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The Paradoxical Disadvantage of Education

Education is a programmed experience which occupies time that could be spent in other ways. It is therefore a choice which society has made. If children were not in school receiving instruction from an adult, they might be playing with other children, they might be with their parents, or they might be passing the time by themselves.

It is an article of faith in our community that school is the best place for children up to a certain age. Heaven knows, school dropouts might join gangs or, at least, be unprepared for a “good” job. In today’s highly competitive environment that means becoming doomed to a life of failure.

The experience which children have in school is twelve years (sixteen, if one completes a four-year college) of sitting at a desk in a classroom listening to the teacher talk about something. They may also work with computers. In the earlier years, there may be exercises in a skill such as reading or writing.

The children thus learn to focus their energy and attention on intellectual disciplines centered on written language. They remain inside a building for much of the day. They are judged on their ability to learn the course material as evidenced by scores received on a test. Some students do better on those tests than others. It is the beginning of a “meritocratic” hierarchy.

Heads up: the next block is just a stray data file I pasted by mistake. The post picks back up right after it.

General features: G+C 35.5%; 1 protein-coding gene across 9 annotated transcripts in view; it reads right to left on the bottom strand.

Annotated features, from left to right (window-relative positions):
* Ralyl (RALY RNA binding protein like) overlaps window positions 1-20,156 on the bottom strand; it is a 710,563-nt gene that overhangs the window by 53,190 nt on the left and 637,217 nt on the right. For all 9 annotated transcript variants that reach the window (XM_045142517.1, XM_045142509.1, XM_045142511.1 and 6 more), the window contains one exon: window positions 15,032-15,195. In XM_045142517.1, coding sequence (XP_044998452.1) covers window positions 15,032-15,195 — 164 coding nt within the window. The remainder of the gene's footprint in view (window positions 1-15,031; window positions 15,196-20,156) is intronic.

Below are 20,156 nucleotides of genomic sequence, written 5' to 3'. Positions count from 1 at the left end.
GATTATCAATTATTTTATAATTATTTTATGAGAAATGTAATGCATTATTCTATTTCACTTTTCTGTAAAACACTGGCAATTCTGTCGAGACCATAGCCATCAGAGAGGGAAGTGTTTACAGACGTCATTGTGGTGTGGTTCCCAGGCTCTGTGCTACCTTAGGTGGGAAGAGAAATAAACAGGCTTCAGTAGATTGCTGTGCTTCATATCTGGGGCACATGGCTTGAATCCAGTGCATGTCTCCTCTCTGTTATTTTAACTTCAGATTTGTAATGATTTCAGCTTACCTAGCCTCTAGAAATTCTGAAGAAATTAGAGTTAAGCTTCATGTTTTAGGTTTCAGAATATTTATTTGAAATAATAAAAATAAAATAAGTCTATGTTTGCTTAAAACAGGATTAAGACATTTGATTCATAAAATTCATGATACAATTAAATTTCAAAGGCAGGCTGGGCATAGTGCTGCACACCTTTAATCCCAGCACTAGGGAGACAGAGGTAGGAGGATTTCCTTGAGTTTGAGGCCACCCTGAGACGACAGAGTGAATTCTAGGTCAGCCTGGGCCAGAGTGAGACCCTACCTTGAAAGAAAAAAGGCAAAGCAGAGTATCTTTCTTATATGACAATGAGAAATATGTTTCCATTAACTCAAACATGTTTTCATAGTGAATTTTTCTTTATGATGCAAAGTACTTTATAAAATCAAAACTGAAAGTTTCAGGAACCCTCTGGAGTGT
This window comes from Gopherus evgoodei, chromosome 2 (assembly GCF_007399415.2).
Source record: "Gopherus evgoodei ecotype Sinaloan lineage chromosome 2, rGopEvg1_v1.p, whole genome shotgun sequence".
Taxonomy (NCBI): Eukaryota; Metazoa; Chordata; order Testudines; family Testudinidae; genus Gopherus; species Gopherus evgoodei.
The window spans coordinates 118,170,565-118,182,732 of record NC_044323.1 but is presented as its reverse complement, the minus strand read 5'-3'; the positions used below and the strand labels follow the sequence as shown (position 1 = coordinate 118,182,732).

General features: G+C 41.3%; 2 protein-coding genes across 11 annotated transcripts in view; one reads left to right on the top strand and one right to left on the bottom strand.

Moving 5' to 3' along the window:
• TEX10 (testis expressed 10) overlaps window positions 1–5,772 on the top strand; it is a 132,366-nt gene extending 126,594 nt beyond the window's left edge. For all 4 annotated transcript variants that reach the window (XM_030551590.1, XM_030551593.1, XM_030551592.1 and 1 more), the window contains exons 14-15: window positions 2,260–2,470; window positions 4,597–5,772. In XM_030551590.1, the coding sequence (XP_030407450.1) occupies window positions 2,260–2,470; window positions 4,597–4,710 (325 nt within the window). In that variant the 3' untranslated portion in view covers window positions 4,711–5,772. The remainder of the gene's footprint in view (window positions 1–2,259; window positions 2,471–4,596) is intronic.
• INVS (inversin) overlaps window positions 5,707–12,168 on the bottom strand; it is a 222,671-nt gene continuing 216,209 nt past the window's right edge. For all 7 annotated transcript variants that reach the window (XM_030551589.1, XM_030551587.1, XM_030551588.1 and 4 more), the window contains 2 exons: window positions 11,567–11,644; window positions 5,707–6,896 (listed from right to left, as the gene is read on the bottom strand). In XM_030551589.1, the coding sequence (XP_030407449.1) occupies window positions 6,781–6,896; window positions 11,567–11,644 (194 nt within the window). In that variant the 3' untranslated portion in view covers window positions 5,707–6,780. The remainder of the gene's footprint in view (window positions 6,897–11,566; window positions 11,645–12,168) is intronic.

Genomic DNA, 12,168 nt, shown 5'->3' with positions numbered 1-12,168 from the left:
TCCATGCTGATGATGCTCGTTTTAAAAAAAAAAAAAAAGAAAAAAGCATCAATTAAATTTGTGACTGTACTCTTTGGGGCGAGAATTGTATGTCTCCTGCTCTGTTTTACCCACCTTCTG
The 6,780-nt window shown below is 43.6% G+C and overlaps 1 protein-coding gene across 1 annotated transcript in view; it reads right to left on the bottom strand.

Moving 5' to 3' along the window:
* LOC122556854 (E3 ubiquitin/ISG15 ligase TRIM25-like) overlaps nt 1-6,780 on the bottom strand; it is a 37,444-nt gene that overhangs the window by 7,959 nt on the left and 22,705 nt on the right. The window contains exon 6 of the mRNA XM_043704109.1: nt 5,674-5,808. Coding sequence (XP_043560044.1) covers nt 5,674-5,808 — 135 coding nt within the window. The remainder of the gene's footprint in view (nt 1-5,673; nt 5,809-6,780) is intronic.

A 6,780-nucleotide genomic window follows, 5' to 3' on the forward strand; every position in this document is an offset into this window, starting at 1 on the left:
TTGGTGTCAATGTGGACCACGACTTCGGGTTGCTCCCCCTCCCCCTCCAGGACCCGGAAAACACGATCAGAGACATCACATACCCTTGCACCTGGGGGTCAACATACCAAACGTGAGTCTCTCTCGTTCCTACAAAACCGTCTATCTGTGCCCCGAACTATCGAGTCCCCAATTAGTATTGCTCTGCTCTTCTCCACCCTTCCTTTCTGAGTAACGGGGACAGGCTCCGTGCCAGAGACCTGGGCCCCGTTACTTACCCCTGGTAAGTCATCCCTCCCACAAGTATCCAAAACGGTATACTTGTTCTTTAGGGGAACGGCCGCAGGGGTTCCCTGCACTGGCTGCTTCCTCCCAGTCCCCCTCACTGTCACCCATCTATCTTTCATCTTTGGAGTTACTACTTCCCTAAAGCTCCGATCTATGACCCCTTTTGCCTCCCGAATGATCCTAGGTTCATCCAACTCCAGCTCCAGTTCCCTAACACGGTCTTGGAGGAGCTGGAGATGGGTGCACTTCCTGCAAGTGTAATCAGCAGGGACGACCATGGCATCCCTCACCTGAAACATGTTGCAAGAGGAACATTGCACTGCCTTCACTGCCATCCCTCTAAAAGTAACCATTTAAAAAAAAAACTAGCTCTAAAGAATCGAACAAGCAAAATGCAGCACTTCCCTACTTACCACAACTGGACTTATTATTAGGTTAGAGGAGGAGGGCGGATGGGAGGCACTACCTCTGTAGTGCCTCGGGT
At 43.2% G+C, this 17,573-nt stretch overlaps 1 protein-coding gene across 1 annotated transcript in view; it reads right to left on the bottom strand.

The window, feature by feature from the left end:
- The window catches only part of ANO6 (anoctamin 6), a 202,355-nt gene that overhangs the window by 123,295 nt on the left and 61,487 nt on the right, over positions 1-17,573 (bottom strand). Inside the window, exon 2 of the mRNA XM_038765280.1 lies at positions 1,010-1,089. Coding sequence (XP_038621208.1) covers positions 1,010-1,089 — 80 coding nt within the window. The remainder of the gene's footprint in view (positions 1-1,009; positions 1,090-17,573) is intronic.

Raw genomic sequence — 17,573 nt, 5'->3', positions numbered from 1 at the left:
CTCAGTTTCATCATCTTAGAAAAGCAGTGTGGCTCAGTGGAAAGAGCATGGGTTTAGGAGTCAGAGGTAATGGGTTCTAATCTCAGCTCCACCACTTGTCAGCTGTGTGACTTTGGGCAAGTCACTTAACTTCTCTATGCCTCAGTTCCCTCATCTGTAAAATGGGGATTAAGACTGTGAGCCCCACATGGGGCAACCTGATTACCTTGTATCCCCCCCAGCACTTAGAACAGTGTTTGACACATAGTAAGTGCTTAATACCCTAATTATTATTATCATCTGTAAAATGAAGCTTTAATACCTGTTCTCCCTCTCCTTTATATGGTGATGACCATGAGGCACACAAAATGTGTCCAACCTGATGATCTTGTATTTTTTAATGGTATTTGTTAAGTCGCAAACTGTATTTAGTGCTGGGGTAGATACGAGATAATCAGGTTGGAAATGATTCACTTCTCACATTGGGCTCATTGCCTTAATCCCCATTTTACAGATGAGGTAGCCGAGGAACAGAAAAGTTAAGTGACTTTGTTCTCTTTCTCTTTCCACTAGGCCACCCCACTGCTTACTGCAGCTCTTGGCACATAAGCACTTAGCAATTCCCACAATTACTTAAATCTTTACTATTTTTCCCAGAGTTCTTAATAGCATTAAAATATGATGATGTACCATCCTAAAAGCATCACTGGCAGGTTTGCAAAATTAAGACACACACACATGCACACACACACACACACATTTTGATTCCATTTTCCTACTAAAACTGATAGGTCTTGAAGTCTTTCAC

In preindustrial society, children grew up alongside their parents. As soon as they were able, they shared the farm work. There was no need to prepare for a career beyond this. As a result of such upbringing, people were raised with their parents’ culture, which was more authentic than what we have now. Children learned to deal with adult concerns. Their “learning” was based on what they could observe in their elders. It included the adult experience of dealing with dangers and uncertainties.

I decline to say that the education which preindustrial children had was inferior to what we have today. That is because the learning which comes from experiencing daily life is a more complete kind of learning than that involving classroom assignments. One can also presume that parents care about their own children’s preparation for adult life at least as much as teachers do.

The bureaucratic nature of contemporary education raises the possibility that schools may reflect other needs and concerns than the students’ well being. However, professionally directed instruction is better suited to teach the skills of mathematics, reading, and writing than the informal teaching of untrained adults. This kind of knowledge does not naturally arise from experiences in life. Children are trained to enter a literate culture which will prepare them for modern-day careers.

But it is the fact that teachers shape the content of educational experience which pushes personal identity in a certain direction. If there were no adult instruction, then children would pass the time in unpredictable, aimless pursuits. Much of the time they would “play”.

Children’s play is, of course, a learning experience except that the experience is unprogrammed. It happens more or less spontaneously. If the child is lucky, he or she may stumble upon a situation that leads to a significant personal discovery. Conversely, such a life may be repetitive, boring, and unenlightening. The teacher’s job is to create an artificial experience that brings reliable learning in a safe and comfortable environment.

The Paradox